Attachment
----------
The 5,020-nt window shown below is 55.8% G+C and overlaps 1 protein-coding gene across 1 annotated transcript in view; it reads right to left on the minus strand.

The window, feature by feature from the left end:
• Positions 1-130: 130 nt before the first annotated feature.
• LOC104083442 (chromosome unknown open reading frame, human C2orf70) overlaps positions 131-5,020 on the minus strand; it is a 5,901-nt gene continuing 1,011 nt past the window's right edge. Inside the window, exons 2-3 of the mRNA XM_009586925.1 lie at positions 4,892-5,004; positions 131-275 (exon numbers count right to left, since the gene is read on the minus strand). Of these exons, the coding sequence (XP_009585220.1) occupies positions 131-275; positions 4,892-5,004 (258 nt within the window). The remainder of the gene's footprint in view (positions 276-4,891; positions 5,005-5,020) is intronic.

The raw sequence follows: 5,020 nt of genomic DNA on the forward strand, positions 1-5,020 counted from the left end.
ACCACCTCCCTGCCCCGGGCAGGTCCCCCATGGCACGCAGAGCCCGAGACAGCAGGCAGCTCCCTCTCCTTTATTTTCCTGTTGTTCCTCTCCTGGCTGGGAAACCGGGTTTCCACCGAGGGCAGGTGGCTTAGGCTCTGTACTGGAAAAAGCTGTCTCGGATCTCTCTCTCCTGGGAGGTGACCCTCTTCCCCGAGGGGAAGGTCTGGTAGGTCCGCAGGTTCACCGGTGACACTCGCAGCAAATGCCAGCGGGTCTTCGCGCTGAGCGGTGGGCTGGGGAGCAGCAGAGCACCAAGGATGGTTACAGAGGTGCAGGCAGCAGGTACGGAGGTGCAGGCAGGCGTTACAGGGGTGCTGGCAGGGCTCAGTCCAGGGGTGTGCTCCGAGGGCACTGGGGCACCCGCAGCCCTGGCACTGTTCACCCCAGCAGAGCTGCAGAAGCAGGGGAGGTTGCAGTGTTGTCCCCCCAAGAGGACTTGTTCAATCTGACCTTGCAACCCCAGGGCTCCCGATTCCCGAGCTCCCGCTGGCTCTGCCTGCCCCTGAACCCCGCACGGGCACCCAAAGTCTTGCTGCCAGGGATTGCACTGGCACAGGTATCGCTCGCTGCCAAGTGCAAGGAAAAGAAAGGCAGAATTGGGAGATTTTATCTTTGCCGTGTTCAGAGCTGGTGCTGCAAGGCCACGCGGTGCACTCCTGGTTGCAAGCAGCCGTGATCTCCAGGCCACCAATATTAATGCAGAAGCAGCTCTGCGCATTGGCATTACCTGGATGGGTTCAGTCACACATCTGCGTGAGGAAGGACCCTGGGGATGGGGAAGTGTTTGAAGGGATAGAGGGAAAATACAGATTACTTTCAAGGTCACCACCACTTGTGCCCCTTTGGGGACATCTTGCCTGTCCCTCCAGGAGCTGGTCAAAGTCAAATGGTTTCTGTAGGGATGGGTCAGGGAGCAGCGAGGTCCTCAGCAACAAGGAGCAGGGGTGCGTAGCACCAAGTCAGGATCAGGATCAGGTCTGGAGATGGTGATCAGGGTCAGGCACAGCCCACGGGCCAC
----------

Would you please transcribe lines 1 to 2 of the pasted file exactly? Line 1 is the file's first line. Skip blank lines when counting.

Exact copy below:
The 5,020-nt window shown below is 55.8% G+C and overlaps 1 protein-coding gene across 1 annotated transcript in view; it reads right to left on the minus strand.

The window, feature by feature from the left end: